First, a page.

The Secret Life of a Blogger

I’ve just been looking down the list off drafts for the last week. They are also known as false starts, ideas and notes and are there for various reasons.

Last night’s effort stalled after 200 words on the grounds that it was depressing. I can’t see much in it worth salvaging and when I have a clear-out it will probably go. It falls in the gap between being entertaining and cathartic, and that’s a very dull and self-indulgent gap.

The one before that has a copy of Agatha Christie’s Great War VAD record Card, and I have not yet written anything to go with it. I may or may not develop that. Again, it’s just going to be a re-hash of available facts and I’m not sure I can add anything useful to the amount that has been written about her.

The third is my drfat for the 12th May Mass Observation Diary. I’m not sure whether it would serve any purpose if I sent it in.

Fourth is a five line false start on dead badgers. It probably needs a recipe to get it going again. That was originally going to be about blood tests but it was overtaken by the phone call requiring a repeat test. When I returned I started the post again.

Fifth is the start of the original 1926 post. I started that the night before my 1926th post, which ended up being about blood tests. It was not as good as the opening I eventually used. This is saying something, as the opening I used will hardly go down in history with “It is a truth universally acknowledged, that a single man in possession of a good fortune, must be in want of a wife.”

For more good opening lines read here. I must try harder. It’s slightly depressing that a search for ‘best opening lines’ resulted in six sites offering conversational openers for Tinder. They aren’t all great lines, though I did like – “Do you have an ugly boyfriend? No? Want one?”

I’m going to try that on Julia.

The next two are about regimental brooches. Whether they are attempts to bore my readers or drafts for articles, I’m not quite sure, but I have plenty of photographs and I may well put something together to teach you about regimental brooches and the depths of a collector’s soul.

Finally we reach back to Scone Chronicles 38. It was written just before lockdown and I lost the photos. It features scones and Sir Bradley Piggins.

This isn’t quite an accurate account, as I cleared out a few weeks ago and these are just the eight most recent. The real stinkers get binned regularly.

Do you have a similar system, or are all your starts true sparkling jewels of blogging excellence? Or do you clear out more often? I still have some from years ago, where I’m hoping to use a title or a well-turned phrase at some point in the future. I am, in psychological terms, a hoarding optimist.

Finally, the pictures are from the  chickpea and peanut butter curry we had from the boxes last night. It was the one I’d looked forward to most eagerly, and the biggest disappointment, as it was tasty but not spicy. I liked the meatballs and the pork steaks better. However, we will be incorporating it into our menu rotation as a variation on the veggie curries we already make. The two photos show natural light and flash versions of the same meal. The one with flash (seen here) is much more welcoming.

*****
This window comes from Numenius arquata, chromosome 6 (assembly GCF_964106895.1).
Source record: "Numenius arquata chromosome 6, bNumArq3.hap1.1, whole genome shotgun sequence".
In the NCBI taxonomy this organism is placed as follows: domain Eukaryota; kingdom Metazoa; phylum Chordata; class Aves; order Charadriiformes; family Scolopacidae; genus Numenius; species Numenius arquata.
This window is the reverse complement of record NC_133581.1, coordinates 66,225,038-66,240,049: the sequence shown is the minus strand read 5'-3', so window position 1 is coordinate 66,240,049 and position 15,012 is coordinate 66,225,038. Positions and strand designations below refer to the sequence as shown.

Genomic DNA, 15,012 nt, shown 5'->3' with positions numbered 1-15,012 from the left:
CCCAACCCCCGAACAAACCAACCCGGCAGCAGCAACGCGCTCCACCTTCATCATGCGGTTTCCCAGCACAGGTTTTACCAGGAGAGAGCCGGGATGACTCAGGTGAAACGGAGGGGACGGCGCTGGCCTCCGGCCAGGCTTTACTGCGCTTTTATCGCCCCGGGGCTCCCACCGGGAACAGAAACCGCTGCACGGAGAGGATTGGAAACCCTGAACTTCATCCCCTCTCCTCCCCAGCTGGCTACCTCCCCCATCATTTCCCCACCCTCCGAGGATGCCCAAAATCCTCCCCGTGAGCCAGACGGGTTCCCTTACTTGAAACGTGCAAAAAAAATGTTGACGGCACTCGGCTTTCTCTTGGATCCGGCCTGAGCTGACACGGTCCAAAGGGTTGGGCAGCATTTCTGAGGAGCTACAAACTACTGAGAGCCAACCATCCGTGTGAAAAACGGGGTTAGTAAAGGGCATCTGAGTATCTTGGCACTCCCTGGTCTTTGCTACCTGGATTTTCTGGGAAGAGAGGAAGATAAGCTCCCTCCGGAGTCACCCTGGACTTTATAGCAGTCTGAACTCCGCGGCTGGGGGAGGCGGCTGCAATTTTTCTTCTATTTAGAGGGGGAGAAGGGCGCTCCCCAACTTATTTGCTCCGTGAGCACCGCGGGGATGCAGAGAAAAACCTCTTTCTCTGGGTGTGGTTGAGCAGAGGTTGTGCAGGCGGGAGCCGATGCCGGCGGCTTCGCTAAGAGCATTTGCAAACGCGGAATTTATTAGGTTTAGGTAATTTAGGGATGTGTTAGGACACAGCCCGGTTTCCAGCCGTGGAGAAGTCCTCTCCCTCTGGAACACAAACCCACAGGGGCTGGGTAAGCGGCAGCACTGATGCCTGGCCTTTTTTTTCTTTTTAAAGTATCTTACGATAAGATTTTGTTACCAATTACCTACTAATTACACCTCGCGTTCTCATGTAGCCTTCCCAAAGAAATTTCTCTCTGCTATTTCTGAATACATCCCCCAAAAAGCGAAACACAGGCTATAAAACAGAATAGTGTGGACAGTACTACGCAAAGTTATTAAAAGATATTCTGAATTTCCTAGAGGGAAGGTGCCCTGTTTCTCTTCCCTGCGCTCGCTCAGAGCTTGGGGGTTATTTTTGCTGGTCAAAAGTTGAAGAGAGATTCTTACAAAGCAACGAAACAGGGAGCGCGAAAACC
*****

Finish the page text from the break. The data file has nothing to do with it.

Thai red curry – chickpeas and peanut butter

I could have done without the roasted broccoli, which seems to have been a feature of the three meals (it’s covered in sauce in this picture) and there was enough lime with the grated zest on the rice, without using the wedges provided.

Of course, as soon as I say that, WP decides to stop showing me my photographs…

11 thoughts on “The Secret Life of a Blogger

  1. Helen

    I hope your wife liked the chat up line!

    Actually, I thought both photos made the curry look appealing. And after I’ve just had a large lunch that says something.

    I don’t have many unfinished drafts. Maybe about five a year, usually where I’ve noted a good idea then promptly forgotten I’d made the note and ended up writing an entirely new post.

    I do pull the occasional published post, where I’ve decided it doesn’t – upon reflection – reflect the best side of me.

    1. quercuscommunity

      I said “Have you got an ugly husband?”
      And before I could get the rest out she said: “Yes.”

      I think it’s a line that works better when written rather than spoken. 🙂

  2. arlingwoman

    Goodness, I was drooling over that curry picture. I’ve been hungry for some and need to get busy. As for writing, I think the others are right. For instance, I don’t know what a VAD card is, and I bet whatever you wrote about Christie, I would find something new in it. There’s always a different take a different writer brings–just from viewpoint. Courage!! (that’s with a French accent)

  3. Lavinia Ross

    My method of posting is the same, quarter to quarter. It is in defined sections on certain topics, content determined by what happened during that quarter.

    I agree with Tootlepedal. Just write, and it will be of interest, or at least entertaining. Carry on! 🙂

  4. tootlepedal

    Goodness, the amount of planning that goes into your posts put me to shame. My method is to sit down and write anything that comes into my head though I must admit that sometimes through the day, things come into my mind and I say to myself, “I must put that in the blog.” But I usually forget them until it is too late and I have sent the post off.

    My view of your posts is, “Don’t worry”, as almost everything that you write is interesting, even when it is boring if you see what I mean.

    1. quercuscommunity

      You do so much that your day is bound to be full of interest and incident, I sit and watch TV or a computer screen.

      Like you, I often forget things I meant to write about.


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